16. When you go to your local police officer, your police chief in the town you live in, big or small, he will tell you the vast majority of the weapons recovered at a crime scene are either stolen weapons, and/or they have been ‘lost’ or stolen.

17. Actors know, with me they aren’t going to be allowed to rehearse a scene for a couple of hours and then get away with doing 25 takes before we get it right. So they come with their full bag of tricks.

18. If you get an impulse in a scene, no matter how wrong it seems, follow the impulse. It might be something and if it ain’t – take two!

19. I never come back home with the same moral character I went out with; something or other becomes unsettled where I had achieved internal peace; some one or other of the things I had put to flight reappears on the scene.

20. The writer must be a participant in the scene… like a film director who writes his own scripts, does his own camera work, and somehow manages to film himself in action, as the protagonist or at least the main character.

21. As much as I converse with sages and heroes, they have very little of my love and admiration. I long for rural and domestic scene, for the warbling of birds and the prattling of my children.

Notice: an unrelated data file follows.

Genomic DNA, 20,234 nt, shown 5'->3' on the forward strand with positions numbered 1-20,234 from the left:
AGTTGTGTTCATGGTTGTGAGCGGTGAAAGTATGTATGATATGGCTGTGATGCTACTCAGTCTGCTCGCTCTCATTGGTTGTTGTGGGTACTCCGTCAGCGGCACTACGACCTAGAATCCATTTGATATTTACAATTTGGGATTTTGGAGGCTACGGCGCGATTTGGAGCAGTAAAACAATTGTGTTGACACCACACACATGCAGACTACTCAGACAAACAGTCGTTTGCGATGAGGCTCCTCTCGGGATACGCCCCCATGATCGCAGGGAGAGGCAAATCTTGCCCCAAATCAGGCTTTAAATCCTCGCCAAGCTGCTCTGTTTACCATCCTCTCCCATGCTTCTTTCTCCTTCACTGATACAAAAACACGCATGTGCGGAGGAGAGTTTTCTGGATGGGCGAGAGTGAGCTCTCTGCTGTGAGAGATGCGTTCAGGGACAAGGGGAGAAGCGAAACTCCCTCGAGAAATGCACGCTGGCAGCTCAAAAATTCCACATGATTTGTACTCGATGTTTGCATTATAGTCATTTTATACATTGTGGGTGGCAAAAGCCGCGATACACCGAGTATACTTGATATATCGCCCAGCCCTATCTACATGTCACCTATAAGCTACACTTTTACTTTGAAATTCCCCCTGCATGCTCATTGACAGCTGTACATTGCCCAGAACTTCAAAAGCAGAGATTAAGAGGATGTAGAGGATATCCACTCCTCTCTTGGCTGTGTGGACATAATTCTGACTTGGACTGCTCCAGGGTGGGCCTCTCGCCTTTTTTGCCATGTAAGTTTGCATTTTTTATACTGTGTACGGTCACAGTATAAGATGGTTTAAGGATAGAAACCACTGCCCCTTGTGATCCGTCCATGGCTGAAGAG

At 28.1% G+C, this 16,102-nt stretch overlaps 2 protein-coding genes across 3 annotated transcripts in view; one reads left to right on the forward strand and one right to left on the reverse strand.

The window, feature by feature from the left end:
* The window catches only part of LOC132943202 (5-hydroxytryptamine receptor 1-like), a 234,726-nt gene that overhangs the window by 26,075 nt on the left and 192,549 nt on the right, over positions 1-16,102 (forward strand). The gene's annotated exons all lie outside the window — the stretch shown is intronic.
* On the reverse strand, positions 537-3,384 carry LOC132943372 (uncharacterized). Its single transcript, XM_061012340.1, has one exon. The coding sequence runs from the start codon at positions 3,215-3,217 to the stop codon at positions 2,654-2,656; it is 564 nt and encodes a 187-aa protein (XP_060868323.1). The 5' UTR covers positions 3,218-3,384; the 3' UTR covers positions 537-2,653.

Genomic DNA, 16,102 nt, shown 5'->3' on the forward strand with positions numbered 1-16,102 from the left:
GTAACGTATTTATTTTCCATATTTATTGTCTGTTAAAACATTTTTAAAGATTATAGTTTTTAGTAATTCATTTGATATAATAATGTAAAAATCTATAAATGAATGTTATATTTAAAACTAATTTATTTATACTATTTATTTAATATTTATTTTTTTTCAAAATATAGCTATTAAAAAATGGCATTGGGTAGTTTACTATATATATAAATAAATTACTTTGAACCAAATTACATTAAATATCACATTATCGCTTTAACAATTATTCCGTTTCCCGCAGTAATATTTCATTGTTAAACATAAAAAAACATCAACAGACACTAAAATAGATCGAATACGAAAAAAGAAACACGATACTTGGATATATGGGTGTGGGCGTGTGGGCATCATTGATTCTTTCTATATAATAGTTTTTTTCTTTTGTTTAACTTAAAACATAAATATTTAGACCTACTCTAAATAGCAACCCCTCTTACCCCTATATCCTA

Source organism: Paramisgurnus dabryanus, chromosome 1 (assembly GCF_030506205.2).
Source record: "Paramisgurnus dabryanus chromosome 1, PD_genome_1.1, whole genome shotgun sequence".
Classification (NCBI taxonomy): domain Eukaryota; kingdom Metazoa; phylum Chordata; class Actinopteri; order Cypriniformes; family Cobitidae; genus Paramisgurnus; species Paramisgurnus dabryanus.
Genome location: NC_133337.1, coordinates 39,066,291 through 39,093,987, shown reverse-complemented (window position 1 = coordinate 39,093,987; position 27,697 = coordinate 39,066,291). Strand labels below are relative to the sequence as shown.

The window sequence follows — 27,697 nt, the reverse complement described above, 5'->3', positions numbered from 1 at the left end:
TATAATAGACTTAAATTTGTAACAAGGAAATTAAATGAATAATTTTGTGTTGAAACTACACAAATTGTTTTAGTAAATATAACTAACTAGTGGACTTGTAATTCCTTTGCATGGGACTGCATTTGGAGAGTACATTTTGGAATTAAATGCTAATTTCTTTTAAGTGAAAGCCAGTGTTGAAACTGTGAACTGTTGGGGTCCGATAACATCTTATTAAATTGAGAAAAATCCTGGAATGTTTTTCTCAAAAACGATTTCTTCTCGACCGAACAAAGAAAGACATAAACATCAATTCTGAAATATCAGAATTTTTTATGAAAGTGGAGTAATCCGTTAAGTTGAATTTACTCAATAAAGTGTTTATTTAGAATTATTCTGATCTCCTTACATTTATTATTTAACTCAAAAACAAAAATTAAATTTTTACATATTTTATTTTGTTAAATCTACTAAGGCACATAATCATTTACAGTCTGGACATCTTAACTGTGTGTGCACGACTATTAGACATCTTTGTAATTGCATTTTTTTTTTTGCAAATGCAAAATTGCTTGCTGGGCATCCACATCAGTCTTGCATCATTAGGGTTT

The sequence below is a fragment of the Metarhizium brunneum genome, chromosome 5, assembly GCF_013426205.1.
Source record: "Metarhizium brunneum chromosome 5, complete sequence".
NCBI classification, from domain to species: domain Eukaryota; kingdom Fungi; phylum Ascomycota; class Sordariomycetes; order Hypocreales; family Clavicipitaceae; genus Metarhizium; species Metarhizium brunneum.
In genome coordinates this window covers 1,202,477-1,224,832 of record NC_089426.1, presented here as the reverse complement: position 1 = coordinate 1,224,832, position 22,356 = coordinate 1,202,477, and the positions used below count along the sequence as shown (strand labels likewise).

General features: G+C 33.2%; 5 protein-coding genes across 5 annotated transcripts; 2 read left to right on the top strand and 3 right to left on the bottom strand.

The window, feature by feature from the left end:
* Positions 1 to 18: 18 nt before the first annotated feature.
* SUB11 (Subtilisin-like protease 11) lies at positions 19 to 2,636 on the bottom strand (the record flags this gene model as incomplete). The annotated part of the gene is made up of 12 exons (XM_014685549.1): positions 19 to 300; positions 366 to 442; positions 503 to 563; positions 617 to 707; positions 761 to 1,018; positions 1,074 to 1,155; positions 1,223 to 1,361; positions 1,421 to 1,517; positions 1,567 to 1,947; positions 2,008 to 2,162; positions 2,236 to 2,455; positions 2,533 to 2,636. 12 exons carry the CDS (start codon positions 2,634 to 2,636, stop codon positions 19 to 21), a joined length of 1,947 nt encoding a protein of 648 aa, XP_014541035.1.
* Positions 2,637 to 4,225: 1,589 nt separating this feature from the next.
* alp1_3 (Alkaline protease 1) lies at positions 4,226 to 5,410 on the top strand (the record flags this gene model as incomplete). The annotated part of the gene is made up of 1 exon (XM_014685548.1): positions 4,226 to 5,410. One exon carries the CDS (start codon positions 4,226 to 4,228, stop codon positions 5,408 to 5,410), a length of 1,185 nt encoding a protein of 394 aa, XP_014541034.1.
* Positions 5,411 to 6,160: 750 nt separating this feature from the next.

22. In constructing the plot and working it out with the proper diction, the poet should place the scene, as far as possible, before his eyes. In this way, seeing everything with the utmost vividness, as if he were a spectator of the action, he will discover what is in keeping with it, and be most unlikely to overlook inconsistencies.

23. I couldn’t get a job to save my life. That’s why I wrote ‘Road to Paloma.’ That got into Sundance and got into that scene, and that’s how I got the role in ‘The Red Road.’

24. If the Constitution was a movie, the Preamble would be the trailer, the First Amendment the establishing shot, the 13th the crowd pleaser and the 14th the ultimate hero scene.

25. Before this country came on the scene, for thousands of years people did things the same way. Within 200 years of the advent of this nation, men were walking on the moon, and I want us to recognize this is the kind of people that we are. We’re creative with a lot of ingenuity and a lot of energy.

26. I didn’t know of any rappers in Charlotte. Not to sound like I’m bragging, but I brought the music scene alive and shed the proper light on it. I took it to a whole other level when I started rapping.

27. The only way to make a scene realistic is to do it the way you know it would really happen.

28. Most of the time I’m thinking, I’m glad that scene was improvised.

29. There was this moment when we made ‘Superunknown’: the Seattle music scene had suddenly ended up on an international stage with huge success.

30. Woody Allen likes to do a lot of master shots. He likes to get the whole thing in one take, and so you could be going along doing a scene, and then the next to last line, all of a sudden, you stumble, and you have to go back to first base.